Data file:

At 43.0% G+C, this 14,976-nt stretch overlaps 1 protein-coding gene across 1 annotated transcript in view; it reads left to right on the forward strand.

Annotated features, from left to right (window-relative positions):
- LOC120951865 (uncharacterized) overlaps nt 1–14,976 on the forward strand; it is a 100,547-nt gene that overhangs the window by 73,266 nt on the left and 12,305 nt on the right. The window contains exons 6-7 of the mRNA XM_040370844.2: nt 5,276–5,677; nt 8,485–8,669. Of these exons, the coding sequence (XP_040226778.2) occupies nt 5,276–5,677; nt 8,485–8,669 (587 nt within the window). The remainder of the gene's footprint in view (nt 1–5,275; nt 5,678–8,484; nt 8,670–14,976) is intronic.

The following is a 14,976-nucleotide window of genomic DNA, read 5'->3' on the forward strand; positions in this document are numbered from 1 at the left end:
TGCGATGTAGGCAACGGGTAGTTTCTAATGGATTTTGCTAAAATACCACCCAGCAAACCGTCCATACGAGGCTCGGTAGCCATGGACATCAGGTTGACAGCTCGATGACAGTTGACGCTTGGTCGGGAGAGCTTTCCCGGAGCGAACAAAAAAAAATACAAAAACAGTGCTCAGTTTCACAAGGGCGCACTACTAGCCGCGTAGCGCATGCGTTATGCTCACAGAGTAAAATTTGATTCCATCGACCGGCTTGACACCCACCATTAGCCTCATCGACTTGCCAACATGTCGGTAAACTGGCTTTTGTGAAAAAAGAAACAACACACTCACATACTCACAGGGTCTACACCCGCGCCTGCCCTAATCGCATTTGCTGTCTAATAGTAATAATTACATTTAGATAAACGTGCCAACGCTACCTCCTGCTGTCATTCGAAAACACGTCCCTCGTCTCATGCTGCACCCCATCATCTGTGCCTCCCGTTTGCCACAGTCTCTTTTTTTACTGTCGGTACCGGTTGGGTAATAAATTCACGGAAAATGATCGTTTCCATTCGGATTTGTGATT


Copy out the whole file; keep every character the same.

At 43.0% G+C, this 14,976-nt stretch overlaps 1 protein-coding gene across 1 annotated transcript in view; it reads left to right on the forward strand.

Annotated features, from left to right (window-relative positions):
- LOC120951865 (uncharacterized) overlaps nt 1–14,976 on the forward strand; it is a 100,547-nt gene that overhangs the window by 73,266 nt on the left and 12,305 nt on the right. The window contains exons 6-7 of the mRNA XM_040370844.2: nt 5,276–5,677; nt 8,485–8,669. Of these exons, the coding sequence (XP_040226778.2) occupies nt 5,276–5,677; nt 8,485–8,669 (587 nt within the window). The remainder of the gene's footprint in view (nt 1–5,275; nt 5,678–8,484; nt 8,670–14,976) is intronic.

The following is a 14,976-nucleotide window of genomic DNA, read 5'->3' on the forward strand; positions in this document are numbered from 1 at the left end:
TGCGATGTAGGCAACGGGTAGTTTCTAATGGATTTTGCTAAAATACCACCCAGCAAACCGTCCATACGAGGCTCGGTAGCCATGGACATCAGGTTGACAGCTCGATGACAGTTGACGCTTGGTCGGGAGAGCTTTCCCGGAGCGAACAAAAAAAAATACAAAAACAGTGCTCAGTTTCACAAGGGCGCACTACTAGCCGCGTAGCGCATGCGTTATGCTCACAGAGTAAAATTTGATTCCATCGACCGGCTTGACACCCACCATTAGCCTCATCGACTTGCCAACATGTCGGTAAACTGGCTTTTGTGAAAAAAGAAACAACACACTCACATACTCACAGGGTCTACACCCGCGCCTGCCCTAATCGCATTTGCTGTCTAATAGTAATAATTACATTTAGATAAACGTGCCAACGCTACCTCCTGCTGTCATTCGAAAACACGTCCCTCGTCTCATGCTGCACCCCATCATCTGTGCCTCCCGTTTGCCACAGTCTCTTTTTTTACTGTCGGTACCGGTTGGGTAATAAATTCACGGAAAATGATCGTTTCCATTCGGATTTGTGATT